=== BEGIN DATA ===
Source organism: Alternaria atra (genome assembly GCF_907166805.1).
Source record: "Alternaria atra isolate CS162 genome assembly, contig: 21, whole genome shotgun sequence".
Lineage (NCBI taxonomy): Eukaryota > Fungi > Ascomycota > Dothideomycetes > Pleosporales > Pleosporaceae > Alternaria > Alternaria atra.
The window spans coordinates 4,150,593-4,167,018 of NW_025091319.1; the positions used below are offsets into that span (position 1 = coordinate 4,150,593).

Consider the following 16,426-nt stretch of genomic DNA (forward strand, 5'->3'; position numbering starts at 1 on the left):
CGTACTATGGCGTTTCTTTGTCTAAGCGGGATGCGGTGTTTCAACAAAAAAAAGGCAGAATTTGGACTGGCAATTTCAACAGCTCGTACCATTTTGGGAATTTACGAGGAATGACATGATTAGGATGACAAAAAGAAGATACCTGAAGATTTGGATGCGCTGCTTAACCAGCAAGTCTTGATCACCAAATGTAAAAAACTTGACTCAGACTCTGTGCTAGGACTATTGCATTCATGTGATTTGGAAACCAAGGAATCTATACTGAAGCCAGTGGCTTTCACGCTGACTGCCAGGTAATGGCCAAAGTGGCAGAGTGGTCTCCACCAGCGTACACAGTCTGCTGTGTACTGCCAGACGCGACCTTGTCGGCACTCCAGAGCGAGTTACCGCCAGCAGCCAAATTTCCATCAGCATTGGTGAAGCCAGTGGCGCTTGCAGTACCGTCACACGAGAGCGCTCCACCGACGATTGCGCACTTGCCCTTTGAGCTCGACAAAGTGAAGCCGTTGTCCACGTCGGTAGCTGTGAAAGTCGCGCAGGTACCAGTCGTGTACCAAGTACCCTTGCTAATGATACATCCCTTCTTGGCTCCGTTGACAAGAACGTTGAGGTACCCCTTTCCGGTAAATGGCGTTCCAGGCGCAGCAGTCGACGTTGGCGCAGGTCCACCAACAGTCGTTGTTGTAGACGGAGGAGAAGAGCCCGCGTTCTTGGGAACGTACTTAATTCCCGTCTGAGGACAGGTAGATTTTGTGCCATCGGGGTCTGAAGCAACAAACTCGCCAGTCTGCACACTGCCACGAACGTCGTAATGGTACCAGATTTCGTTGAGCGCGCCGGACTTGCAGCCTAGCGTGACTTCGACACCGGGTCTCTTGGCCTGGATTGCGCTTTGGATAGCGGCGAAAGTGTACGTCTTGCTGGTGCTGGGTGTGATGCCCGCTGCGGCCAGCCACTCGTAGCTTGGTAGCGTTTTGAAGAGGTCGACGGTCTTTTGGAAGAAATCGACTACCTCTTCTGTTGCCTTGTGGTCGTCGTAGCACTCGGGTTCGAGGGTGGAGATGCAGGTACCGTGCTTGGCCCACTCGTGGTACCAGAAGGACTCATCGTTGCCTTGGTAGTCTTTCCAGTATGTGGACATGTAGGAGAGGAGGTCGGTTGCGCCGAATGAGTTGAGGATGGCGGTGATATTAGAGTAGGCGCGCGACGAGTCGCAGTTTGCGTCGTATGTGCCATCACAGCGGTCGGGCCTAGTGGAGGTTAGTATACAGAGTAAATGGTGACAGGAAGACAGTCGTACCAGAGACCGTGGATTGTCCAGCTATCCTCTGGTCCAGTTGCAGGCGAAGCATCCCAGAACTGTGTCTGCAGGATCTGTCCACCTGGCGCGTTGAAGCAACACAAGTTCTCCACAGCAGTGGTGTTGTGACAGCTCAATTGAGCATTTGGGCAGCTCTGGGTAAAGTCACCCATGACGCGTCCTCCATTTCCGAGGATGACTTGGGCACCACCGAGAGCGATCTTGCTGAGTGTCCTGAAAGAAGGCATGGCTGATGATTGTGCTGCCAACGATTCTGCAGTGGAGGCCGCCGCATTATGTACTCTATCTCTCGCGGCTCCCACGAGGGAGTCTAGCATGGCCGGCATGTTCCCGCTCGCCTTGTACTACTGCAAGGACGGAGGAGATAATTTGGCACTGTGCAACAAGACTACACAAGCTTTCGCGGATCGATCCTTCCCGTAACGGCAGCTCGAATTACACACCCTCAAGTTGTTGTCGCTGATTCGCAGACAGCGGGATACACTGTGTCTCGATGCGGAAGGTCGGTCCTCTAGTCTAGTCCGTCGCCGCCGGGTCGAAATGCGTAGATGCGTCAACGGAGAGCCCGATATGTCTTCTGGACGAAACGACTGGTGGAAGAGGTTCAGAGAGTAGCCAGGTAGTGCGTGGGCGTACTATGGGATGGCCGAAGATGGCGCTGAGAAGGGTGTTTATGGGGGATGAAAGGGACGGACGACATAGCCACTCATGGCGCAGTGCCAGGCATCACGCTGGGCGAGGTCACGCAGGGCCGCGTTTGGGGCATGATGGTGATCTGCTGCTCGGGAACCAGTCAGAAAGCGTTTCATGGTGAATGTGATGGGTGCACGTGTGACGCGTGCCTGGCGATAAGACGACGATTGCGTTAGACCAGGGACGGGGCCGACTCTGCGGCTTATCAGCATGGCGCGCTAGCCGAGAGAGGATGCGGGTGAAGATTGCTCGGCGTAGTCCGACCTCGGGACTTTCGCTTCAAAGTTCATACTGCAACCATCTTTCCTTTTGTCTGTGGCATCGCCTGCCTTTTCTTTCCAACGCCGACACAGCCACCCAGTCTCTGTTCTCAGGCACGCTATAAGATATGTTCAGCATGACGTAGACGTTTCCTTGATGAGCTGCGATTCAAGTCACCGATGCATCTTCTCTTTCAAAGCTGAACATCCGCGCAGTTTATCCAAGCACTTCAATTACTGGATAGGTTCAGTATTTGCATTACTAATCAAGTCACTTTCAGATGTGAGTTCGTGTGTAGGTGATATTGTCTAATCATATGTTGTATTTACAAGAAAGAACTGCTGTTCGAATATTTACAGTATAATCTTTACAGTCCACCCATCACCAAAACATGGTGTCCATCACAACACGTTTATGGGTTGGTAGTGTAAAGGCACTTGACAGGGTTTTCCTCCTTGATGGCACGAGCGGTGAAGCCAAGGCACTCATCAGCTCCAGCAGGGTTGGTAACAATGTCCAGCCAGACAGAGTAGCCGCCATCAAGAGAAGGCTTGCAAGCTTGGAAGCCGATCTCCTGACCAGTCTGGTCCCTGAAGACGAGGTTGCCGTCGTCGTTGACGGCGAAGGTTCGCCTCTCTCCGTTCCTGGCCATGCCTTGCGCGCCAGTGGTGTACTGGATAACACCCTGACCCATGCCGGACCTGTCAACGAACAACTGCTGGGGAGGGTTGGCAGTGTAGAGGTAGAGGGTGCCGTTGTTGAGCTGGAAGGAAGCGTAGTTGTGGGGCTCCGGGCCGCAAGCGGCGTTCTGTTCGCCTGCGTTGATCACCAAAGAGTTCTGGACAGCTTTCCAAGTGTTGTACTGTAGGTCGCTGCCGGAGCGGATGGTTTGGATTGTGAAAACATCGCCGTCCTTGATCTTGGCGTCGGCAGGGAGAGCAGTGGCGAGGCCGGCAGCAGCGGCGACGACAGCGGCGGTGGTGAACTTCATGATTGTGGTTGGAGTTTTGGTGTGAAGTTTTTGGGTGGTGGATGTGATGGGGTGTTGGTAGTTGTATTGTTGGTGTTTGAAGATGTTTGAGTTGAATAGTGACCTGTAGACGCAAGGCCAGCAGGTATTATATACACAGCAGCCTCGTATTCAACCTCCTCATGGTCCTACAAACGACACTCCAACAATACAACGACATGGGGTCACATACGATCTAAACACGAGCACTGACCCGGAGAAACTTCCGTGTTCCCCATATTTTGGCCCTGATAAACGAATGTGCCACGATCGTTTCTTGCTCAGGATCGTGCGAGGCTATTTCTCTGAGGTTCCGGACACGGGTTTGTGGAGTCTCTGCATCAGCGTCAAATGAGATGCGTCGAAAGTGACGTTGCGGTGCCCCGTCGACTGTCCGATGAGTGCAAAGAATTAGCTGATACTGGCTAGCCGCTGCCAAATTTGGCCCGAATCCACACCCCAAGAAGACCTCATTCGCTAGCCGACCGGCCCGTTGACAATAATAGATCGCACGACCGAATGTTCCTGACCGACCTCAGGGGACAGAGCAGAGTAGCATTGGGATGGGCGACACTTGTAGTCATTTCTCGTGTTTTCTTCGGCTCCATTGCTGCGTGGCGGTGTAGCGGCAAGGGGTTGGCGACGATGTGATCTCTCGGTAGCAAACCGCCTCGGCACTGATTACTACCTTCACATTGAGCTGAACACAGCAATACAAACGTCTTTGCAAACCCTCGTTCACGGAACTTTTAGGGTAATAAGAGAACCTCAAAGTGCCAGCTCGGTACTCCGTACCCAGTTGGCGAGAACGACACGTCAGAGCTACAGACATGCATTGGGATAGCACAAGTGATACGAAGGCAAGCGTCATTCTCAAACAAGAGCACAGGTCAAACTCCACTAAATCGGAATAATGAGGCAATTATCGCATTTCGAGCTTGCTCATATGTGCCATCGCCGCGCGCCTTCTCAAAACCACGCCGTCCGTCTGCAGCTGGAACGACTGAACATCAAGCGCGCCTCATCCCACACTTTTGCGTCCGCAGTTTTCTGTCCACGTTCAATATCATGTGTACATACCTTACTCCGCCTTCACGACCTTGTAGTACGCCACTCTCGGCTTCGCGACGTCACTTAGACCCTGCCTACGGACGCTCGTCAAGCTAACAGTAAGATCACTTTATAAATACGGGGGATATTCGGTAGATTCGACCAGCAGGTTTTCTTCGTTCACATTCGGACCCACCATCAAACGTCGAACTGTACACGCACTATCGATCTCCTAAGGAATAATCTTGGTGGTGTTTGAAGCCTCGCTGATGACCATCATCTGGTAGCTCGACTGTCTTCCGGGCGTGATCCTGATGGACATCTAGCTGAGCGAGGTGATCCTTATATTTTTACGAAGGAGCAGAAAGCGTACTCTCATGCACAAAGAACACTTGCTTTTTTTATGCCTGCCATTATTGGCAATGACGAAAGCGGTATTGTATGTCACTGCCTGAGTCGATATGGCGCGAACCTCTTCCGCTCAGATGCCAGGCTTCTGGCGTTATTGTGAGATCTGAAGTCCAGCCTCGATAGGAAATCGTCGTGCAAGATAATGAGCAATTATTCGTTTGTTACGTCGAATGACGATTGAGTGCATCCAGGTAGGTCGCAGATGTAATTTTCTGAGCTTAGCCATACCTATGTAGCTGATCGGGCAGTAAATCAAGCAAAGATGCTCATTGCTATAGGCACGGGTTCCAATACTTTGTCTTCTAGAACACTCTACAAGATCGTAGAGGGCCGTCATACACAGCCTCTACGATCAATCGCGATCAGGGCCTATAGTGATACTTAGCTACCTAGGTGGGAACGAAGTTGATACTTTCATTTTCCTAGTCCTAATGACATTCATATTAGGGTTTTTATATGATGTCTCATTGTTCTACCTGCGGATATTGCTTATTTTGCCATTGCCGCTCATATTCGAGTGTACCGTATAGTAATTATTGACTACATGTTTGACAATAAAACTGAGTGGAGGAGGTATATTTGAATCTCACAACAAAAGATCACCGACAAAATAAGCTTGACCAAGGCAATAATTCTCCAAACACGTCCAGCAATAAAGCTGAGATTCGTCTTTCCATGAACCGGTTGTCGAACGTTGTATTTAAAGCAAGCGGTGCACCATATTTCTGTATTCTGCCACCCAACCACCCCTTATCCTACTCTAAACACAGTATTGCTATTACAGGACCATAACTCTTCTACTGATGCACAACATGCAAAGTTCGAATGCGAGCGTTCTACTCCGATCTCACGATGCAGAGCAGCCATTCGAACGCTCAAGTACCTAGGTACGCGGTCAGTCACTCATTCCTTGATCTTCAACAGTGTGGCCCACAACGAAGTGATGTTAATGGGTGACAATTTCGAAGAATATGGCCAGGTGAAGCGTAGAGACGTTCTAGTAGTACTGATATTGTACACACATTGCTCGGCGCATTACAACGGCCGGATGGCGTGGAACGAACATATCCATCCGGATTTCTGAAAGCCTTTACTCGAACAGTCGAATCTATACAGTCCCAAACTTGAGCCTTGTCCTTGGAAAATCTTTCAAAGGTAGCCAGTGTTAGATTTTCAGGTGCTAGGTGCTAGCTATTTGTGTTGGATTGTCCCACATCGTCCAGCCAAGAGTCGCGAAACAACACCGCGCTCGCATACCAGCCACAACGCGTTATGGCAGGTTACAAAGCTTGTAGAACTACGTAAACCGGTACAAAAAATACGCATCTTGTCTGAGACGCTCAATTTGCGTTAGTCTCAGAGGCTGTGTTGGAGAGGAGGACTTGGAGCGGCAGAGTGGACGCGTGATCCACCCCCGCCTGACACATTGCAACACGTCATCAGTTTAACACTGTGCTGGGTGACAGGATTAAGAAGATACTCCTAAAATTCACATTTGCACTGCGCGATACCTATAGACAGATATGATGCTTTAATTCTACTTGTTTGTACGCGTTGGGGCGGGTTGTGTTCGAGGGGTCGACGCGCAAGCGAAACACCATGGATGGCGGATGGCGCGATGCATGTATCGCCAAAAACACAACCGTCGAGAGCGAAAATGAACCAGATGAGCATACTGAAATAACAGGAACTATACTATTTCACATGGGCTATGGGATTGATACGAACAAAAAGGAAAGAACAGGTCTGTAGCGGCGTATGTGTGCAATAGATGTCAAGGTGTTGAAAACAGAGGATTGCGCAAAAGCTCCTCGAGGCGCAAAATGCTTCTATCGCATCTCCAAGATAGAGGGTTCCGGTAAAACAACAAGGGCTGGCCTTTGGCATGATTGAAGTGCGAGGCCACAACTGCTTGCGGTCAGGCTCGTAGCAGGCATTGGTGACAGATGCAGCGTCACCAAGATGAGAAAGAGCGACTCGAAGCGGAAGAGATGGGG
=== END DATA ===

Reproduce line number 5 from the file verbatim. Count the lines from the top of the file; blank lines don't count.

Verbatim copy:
Consider the following 16,426-nt stretch of genomic DNA (forward strand, 5'->3'; position numbering starts at 1 on the left):